Being first to call out smaller and smaller transgressions

Valerie Tarico tells us how the Progressive Champions have trashed a local Planned Parenthood:

Planned Parenthood in Seattle recently fired a CEO who has been a hero of the reproductive health and rights sector for the last forty years. It’s not hard to find public examples of the Left eating our own to the detriment of real change (herehereherehere). But when it comes to reproductive health and rights, this is one of the most stark examples of form over substance that I have witnessed. And given the expected evisceration of Roe v Wade, it couldn’t come at a worse time.

Chris Charbonneau was terminated abruptly under a cloud of implied racism after she accurately described, behind closed doors, a donor’s use of the “n-word” to characterize how women in Texas are being stripped of dignity and bodily autonomy with six-week abortion bans. I’ll come back to that story. But first, I want to underscore that Planned Parenthood has just sidelined one of the most strategic thinkers, unflinching fighters, and accomplished leaders in reproductive health and rights—one who has been formally recognized by Planned Parenthood Federation of America, Bill Clinton and others for her tireless work in underserved communities. If I were a conservative Catholic bishop, I would think that God had just answered my prayers.

Now go read Valerie’s piece for the detailed account of Charbonneau’s success stories.

It’s only the “progressives” who do this – who kick the legs out from under our own work via warped purity campaigns.

None of this was enough to keep Charbonneau from being fired after she uttered the words “quote-unquote n*****” out loud, loud in a private space when asked to recount “exactly” the frustrated donor’s comment to her VP of Development, Erika Croxton. According to various insiders, Croxton reported the transgression to a board member, complaining further that Charbonneau had failed to reprimand (humiliate?) the donor at the time. A subset of board members then hired an external DEI consultant, who concluded that no harm had been intended and advised sensitivity training. That took place, and Charbonneau believed the affair was settled.

There was no need for consultation. Three words should be enough: use-attribution distinction. These two things are not the same: calling someone a [nigger or cunt or faggot] and mentioning someone else’s use of derogatory epithets of that kind.

When Croxton found that Charbonneau was not to be fired, she quit along with Chief Learning Officer Anna Kashner who called Charbonneau’s failure to reprimand the donor and her use of the n-word “inexcusable and unforgivable.” Croxton said, “I cannot in good conscience continue to be part of an organization that fails to seriously respond to this degree of racism.” (Note 1: Both Croxton and Kashner are white.)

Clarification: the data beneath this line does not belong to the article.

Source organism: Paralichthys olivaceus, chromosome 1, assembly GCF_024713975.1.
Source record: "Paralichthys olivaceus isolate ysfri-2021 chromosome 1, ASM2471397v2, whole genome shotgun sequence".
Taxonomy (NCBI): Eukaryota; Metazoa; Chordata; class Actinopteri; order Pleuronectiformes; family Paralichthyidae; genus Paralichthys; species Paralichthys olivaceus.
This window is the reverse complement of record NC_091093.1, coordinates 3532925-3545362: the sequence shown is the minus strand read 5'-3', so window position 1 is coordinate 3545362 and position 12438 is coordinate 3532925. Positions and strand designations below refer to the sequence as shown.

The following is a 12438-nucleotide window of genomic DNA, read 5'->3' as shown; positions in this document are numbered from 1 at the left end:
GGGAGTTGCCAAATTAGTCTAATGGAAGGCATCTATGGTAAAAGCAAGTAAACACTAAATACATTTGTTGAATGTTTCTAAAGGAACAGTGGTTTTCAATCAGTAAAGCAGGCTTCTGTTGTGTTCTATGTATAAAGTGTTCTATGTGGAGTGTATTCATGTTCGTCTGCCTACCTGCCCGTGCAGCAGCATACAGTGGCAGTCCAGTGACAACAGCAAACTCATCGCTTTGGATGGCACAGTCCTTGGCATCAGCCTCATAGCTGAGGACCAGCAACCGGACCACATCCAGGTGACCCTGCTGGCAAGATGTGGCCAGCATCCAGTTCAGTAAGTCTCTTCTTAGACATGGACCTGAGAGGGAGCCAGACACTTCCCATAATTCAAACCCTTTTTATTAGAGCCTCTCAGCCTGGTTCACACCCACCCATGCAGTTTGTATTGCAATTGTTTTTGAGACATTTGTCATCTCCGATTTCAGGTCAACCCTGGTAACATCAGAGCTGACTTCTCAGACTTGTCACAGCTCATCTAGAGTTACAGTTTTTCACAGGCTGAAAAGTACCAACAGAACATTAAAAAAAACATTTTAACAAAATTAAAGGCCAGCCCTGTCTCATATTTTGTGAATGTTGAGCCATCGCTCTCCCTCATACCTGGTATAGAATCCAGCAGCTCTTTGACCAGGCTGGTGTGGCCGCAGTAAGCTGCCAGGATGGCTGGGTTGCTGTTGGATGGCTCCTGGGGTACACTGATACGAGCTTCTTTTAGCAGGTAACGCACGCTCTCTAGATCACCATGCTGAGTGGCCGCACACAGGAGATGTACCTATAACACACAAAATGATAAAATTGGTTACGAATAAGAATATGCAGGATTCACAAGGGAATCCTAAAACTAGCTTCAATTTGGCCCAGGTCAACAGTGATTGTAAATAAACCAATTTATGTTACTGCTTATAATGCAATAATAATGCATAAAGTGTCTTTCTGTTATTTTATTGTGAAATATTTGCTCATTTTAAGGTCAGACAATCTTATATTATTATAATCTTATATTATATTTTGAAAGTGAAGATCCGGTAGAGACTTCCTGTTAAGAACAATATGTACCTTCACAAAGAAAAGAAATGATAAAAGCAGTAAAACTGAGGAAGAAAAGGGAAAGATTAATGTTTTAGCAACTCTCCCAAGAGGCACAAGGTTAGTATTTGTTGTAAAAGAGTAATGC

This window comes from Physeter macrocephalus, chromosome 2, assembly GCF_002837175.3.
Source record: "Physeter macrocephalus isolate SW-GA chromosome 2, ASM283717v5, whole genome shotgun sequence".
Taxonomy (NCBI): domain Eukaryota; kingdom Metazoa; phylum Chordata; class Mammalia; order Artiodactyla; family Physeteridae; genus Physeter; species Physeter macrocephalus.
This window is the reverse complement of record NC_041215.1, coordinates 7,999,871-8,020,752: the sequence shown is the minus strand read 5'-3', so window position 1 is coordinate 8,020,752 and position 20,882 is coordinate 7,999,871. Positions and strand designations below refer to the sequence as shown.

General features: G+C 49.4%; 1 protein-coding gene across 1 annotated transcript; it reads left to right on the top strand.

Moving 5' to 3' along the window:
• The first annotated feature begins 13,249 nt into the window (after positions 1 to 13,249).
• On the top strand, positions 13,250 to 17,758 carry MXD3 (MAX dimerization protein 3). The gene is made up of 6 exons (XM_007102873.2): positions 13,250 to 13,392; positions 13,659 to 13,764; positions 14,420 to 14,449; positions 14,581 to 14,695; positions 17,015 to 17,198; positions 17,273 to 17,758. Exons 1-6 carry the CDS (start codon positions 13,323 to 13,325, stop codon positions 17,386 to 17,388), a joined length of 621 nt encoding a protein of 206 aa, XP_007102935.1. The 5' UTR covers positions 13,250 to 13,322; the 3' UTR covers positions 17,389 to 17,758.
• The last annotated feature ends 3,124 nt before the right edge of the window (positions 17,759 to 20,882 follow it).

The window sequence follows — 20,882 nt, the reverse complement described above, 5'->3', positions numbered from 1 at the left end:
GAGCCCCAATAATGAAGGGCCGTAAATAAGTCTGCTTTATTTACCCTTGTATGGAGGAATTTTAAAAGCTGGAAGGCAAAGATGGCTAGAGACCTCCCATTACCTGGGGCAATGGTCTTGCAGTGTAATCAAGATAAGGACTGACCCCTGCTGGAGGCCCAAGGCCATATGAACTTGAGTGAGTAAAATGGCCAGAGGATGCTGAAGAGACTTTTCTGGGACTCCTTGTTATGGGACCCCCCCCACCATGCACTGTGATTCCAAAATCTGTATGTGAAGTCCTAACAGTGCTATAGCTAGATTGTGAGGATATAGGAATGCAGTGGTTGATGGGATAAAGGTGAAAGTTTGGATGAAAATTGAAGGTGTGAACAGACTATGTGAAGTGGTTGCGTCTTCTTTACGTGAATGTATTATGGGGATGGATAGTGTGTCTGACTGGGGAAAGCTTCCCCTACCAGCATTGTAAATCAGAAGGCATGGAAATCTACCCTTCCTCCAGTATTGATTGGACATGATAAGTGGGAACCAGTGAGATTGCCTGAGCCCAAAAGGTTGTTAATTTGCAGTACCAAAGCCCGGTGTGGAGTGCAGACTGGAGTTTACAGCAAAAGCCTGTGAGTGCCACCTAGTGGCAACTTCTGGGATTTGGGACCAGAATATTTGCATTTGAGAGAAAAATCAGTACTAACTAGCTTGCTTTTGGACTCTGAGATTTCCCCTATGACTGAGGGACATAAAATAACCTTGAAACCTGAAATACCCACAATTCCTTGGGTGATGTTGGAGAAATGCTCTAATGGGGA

Of course they are. It’s that hideous dinner party all over again – the one where two prosperous women of color are lavishly paid to lecture women of pallor about their privilege over a luxury dinner provided by one of the pallid women. It’s a form of literal puritanism: looking for hidden forgotten “sins” so that self-chastisement can begin.

Fearing a broader staff exodus and public accusations, the board anointed an ad hoc committee of three, led by Jeff Sprung and Colleen Foster, who opened a second inquiry, this time soliciting opinions from staff broadly via a remote town-hall event. (Note 2: All of this coincided with COVID-strained relationships and fiscal challenges within Planned Parenthood, pay cuts, rising Millennial resentment of older white leaders in the nonprofit sector, and the Great Resignation.) Not surprisingly, the process elicited a variety of dissatisfactions and disagreements with leadership style or decisions. As one nonprofit leader put it, “None of us would survive that kind of a process right now.”

I wonder if the resentful Millennials think the older white leaders in the nonprofit sector should all just retire right this minute, taking their experience and knowledge with them.

Some Black critics call this sort of public outrage performative anti-racism—an attempt on the part of (often white) progressives to loudly signal “I see racism” by being first to call out smaller and smaller transgressions of verbal or behavioral taboos. 

How many gold stars can you earn?

In some progressive advocacy communities, historical hierarchies based on race and gender have been inverted, and privileged white people can compete for status only as allies. But we humans are hierarchical social animals, instinctively vying for inclusion and rank, and progressive activists are no exception. Nuns compete by trying to out-humble each other; chickens peck, squirrels bite, some progressive activists strive to be the most activist-y allies in the room. Melodramatic displays of vicarious outrage have become all too familiar, followed by firings and groveling on the part of self-protective nonprofit boards or corporate managers.

Emphasis mine, because I love that sentence.

This type of behavior is called performative by Left-leaning critics (ranging from Black linguist John McWhorter in the center to Black Sanders-Socialist Briahna Joy Gray to queer Marxist Freddie DeBoer) because it typically does little to nothing for the people who are struggling with consequences of bigotry, or cascading intergenerational effects of historic racism, or residual racism in our cultural institutions. In this case, the actions of Croxton did tangible harm to the populations Charbonneau served.

But…they’re fun? Valerie doesn’t exactly say that, but I’m pretty sure it’s the case. Displays of righteous anger are fun, and when they’re directed at a “Karen”…well, you know the rest.

Read on.

8 Responses to “Being first to call out smaller and smaller transgressions”

Leave a Comment

Subscribe without commenting